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  • Building your own beverage brand without money

    Salutations all, I have the honour this year to be one of the presenters at this year's Tales of the Cocktail along with the esteemed Adam Elmegirab (of bitters fame) and also pith helmet-wearer-extraordinaire Avery Glasser who does the Bittermens range of bitters and spirits. The topic presented upon is 'Building your own brand without any
    Posted to General Discussion (Forum) by B H Simpson on 1 Jul 2012
  • The Black Cat Martini: Urban Legend or Conceit of Fiction

    Mildly intrigued by a reference in Frank Moorhouse's book Martini: A Memoir to a Black Cat Martini. Apparently, between the wars, there was a bar in Shanghai called The Black Cat. Josephine Baker is reported to have said the martini was invented there in 1928 by Baron Clappique and Andre Malraux. Side-stepping the question of positing a date, place
    Posted to General Discussion (Forum) by B H Simpson on 1 Jul 2012
  • Re: The origins of the Shanghai Cocktail

    Thanks for the link and local insight Seamus After I bit of research I came up with the following blog-post - which details how far I got in my search for the origins of the Shanghai Cocktail (actually further than I had imagined). http://shanghaidrinkersclub.blogspot.co.nz/2012/02/shanghai-cocktail-chinese-puzzle.html Any commentary/feedback welcome
    Posted to Cocktails and Mixology (Forum) by B H Simpson on 1 Mar 2012
  • The origins of the Shanghai Cocktail

    Having recently opened a bottle of French Anisette (which tastes rather like white sambuca) I decided to try out the Shanghai Cocktail from the Savoy Cocktail Book. I was pleasantly surprised to find this to be a tasty drink. I have made this drink in the past, but mistakenly using pastis as an anisette substitute - the resulting drink was overpowered
    Posted to Cocktails and Mixology (Forum) by B H Simpson on 3 Feb 2012
  • Re: How do you keep track of cocktail recipes you've made/want to try?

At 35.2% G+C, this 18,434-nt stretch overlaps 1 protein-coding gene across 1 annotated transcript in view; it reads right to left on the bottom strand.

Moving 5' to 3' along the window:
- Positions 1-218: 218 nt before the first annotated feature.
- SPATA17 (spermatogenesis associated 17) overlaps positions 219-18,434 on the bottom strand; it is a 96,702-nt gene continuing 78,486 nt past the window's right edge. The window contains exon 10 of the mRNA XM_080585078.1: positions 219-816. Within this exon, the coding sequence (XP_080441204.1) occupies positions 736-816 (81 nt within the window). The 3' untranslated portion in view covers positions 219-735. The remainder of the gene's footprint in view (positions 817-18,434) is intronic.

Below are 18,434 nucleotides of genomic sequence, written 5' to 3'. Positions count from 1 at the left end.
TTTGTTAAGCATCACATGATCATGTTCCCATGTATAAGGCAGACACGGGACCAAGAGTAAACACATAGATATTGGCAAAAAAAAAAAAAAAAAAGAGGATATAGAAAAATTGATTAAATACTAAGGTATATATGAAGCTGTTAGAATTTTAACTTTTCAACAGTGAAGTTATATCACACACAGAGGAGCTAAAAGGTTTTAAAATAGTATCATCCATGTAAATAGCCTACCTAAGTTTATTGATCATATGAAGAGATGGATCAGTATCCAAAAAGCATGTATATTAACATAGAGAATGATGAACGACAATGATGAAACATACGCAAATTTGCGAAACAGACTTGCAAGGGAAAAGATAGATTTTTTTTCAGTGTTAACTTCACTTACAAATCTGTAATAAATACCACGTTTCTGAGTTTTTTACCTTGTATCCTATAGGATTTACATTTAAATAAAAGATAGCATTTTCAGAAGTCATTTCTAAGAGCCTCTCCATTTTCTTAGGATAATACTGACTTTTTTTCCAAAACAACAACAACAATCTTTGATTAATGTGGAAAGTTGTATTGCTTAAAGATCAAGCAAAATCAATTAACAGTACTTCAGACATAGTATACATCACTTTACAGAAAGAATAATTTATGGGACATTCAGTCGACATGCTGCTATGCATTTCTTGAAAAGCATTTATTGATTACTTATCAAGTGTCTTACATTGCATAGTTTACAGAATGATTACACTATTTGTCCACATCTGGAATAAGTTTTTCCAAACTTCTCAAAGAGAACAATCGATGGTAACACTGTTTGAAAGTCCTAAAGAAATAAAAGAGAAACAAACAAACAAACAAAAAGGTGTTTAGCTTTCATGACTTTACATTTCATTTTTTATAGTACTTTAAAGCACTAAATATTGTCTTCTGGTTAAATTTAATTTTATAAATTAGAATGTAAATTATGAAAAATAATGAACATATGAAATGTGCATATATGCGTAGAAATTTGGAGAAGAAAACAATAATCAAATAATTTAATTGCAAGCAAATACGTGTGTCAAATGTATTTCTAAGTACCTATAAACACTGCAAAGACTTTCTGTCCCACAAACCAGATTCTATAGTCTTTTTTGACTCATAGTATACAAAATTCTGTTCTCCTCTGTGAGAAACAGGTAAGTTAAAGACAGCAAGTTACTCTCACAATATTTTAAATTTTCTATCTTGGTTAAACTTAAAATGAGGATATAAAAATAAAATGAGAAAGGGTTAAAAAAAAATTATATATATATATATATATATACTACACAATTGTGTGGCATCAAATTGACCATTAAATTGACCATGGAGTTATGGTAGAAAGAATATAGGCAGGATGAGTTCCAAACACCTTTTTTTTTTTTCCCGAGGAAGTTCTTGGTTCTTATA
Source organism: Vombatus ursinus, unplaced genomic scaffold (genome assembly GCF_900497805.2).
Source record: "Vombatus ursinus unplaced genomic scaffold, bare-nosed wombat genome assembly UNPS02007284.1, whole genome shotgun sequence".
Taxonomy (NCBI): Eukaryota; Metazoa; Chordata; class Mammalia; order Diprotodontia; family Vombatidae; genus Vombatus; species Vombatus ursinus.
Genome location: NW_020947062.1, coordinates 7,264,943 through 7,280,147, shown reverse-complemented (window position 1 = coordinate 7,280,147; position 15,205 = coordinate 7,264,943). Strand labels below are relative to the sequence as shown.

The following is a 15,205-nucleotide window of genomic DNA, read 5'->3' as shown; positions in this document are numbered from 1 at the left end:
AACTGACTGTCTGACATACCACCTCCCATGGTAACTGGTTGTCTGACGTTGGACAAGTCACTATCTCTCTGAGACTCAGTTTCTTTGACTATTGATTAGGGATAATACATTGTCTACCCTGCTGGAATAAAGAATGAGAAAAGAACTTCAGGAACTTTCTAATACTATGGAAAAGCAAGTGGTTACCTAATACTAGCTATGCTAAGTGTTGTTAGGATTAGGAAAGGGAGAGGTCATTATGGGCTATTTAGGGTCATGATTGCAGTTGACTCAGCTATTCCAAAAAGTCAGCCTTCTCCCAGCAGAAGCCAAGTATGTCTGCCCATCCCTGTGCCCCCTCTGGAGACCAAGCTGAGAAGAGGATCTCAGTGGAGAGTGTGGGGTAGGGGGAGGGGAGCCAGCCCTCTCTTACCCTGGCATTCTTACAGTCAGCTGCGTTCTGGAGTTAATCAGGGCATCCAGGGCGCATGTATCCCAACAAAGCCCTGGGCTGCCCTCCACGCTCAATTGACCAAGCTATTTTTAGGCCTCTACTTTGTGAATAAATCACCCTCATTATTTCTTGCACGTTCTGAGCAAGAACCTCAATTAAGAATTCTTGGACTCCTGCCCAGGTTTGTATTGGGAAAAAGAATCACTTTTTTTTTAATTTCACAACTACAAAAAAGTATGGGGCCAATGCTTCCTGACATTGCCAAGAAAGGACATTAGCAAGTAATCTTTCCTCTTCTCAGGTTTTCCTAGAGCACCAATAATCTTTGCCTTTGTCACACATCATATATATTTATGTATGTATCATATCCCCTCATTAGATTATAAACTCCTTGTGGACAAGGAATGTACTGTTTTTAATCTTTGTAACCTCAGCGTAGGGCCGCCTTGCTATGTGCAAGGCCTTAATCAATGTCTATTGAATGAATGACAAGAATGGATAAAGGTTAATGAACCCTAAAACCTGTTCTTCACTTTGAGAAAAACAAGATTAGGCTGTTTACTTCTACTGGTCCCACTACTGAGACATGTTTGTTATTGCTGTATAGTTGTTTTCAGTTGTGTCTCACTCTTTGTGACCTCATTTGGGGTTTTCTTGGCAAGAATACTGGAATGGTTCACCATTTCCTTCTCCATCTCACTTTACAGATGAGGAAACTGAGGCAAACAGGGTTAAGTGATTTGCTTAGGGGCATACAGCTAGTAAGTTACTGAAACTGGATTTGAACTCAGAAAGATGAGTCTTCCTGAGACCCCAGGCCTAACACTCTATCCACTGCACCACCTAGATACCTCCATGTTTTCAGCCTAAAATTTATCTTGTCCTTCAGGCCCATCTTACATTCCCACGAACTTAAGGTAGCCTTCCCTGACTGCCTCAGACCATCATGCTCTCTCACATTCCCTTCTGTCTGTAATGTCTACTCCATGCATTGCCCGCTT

Being something of a fan of out-dated modes and methods (as I'm sure many contributors to these forums are) I've always fancied picking up an old Library Card index system, with the ability to search by either cocktail name, base spirit, modifier, style or 'subject' tag (e.g. Hemingway Daiquiri would be filed on five different cards
    Posted to Cocktails and Mixology (Forum) by B H Simpson on 24 Jan 2012
  • Re: David Embury and Yellow Gin

    One assumes the original casks used in the early to mid 1800's to 'create' yellow gin would have been second (or more) refills of sherry, brandy, or maybe wine casks and barrels - does anyone now producing 'Yellow' gin use these cask types? And I am prepared to be wrong but it seems all references to 'Yellow Gin' is in connection
  • Re: Sidecar History and the Sugared Rim

    And perhaps as a parallel question... the earliest use of the salt rim. Sugar seems a fairly easy innovation, but 'salt'? That seems a more counter-intuitive leap. Innovated by whom I wonder?
    Posted to Cocktails and Mixology (Forum) by B H Simpson on 4 Jan 2012
  • Re: What alcohol content is needed to preserve spirits indefinitely?

    There are many factors involved in the preservation of the 'goodness' of any given spirit based beverage. 'Goodness' is usually compromised by the presence and/or activity of bacteria. Alcohol can stop or slow down this action but usually does not act alone. Levels of acidity (such as with citrus based beverages), sugar content (an ancient
  • Re: Six Cylinder cocktail - origins?

    This is one of those handful of cocktails of the era that we know who invented it and when. As David Wondrich notes: "the Six Cylinder won first prize in the Paris Cocktail Championship, held at the Claridge (Paris) on December 2nd, 1928. It was created by Raymond Latour." The recipe is noted in Cocktails de Paris , published not long after
    Posted to Cocktails and Mixology (Forum) by B H Simpson on 29 Aug 2011
  • Re: Six Cylinder cocktail - origins?

    1928 - a good year for six cylinder racing cars (apparently) - particularly at the Le Mans 24hr endurance race... http://www.allpar.com/racing/lemans-1928.html I see in Cocktails de Paris that Latour's recipe calls for 'Cherry-Rocher' (a French liqueur brand that still exists today) which is described as having additional notes of clove
    Posted to Cocktails and Mixology (Forum) by B H Simpson on 24 Aug 2011
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